Still, through the years, Daniel's portraits — all shot in black-and-white with a Pentax 6 x 7 with only a 35 or 50mm lens in natural light — have survived to travel extensively in the South and as far west as Boulder, Colo., and San Francisco. His work has been shown at numerous museums, including the Corcoran Gallery in Washington, D.C., The Chrysler Museum in Norfolk and the Virginia Museum of Fine Arts, where he is the only photographer to have received four Virginia Museum of Fine Arts Fellowships.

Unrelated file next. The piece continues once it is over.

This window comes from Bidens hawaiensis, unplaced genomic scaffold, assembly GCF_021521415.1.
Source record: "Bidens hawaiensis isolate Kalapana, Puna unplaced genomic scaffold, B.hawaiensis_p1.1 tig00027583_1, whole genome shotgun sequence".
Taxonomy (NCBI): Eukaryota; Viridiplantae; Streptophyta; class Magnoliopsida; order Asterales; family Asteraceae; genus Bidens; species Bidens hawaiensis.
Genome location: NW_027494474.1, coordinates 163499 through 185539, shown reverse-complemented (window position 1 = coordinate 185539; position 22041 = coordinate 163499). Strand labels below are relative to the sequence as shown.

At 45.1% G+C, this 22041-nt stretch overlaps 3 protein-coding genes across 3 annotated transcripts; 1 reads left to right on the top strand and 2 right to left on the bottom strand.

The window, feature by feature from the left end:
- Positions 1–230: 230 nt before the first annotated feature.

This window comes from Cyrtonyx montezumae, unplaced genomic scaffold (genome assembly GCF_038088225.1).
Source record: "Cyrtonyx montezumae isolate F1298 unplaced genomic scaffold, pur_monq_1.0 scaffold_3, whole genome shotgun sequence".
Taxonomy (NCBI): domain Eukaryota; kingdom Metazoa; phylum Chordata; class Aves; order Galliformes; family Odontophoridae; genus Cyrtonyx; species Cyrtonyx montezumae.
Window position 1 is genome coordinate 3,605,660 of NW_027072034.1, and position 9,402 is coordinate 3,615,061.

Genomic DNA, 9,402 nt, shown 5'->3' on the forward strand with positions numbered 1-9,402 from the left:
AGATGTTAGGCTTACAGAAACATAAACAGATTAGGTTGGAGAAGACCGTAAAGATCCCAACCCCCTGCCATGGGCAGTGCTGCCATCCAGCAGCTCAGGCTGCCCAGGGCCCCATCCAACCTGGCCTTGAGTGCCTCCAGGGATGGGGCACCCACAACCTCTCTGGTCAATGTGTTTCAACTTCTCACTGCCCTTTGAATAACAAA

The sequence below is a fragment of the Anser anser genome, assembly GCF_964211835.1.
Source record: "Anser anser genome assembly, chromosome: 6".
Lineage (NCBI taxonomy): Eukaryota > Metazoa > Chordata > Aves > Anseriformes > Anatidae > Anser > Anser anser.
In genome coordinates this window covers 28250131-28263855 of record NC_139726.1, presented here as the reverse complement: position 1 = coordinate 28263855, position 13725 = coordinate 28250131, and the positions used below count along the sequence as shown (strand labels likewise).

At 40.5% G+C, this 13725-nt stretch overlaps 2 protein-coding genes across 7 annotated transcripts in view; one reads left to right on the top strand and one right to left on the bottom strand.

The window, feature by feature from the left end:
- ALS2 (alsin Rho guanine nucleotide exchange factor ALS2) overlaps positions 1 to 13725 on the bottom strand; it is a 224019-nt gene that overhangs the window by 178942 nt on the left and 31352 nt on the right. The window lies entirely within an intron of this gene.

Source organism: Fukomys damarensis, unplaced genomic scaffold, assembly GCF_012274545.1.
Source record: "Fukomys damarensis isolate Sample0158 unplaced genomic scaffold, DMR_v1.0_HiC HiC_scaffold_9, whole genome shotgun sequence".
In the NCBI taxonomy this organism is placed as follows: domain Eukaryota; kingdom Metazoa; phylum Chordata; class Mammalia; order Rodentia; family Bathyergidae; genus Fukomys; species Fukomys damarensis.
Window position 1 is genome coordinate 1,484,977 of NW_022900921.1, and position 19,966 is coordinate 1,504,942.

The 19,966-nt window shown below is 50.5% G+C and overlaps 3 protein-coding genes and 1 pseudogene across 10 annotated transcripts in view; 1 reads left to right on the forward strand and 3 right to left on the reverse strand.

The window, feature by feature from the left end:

Even though only one Daniel piece, "Dead Viet Cong, 1968," is housed at the Corcoran, Paul Roth, assistant curator of photography at the gallery recalls the impression it made as part of the 1986 exhibit "Indelible Image: Photographs of War, 1846 to Present." "His piece is one of the most disturbing," says Roth, explaining that the picture hasn't been displayed publicly since the exhibit because gallery curators feel it should only be shown in the context of war. "What really struck me about it," explains Roth, "was the body of the Vietnamese prisoner is almost melded into the earth. It's a picture of madness, violence as a kind of horrible aberration. … For folks back home, it communicates, through abstraction, the horror, of how wasted human life is in war. It's really one of our most important pieces."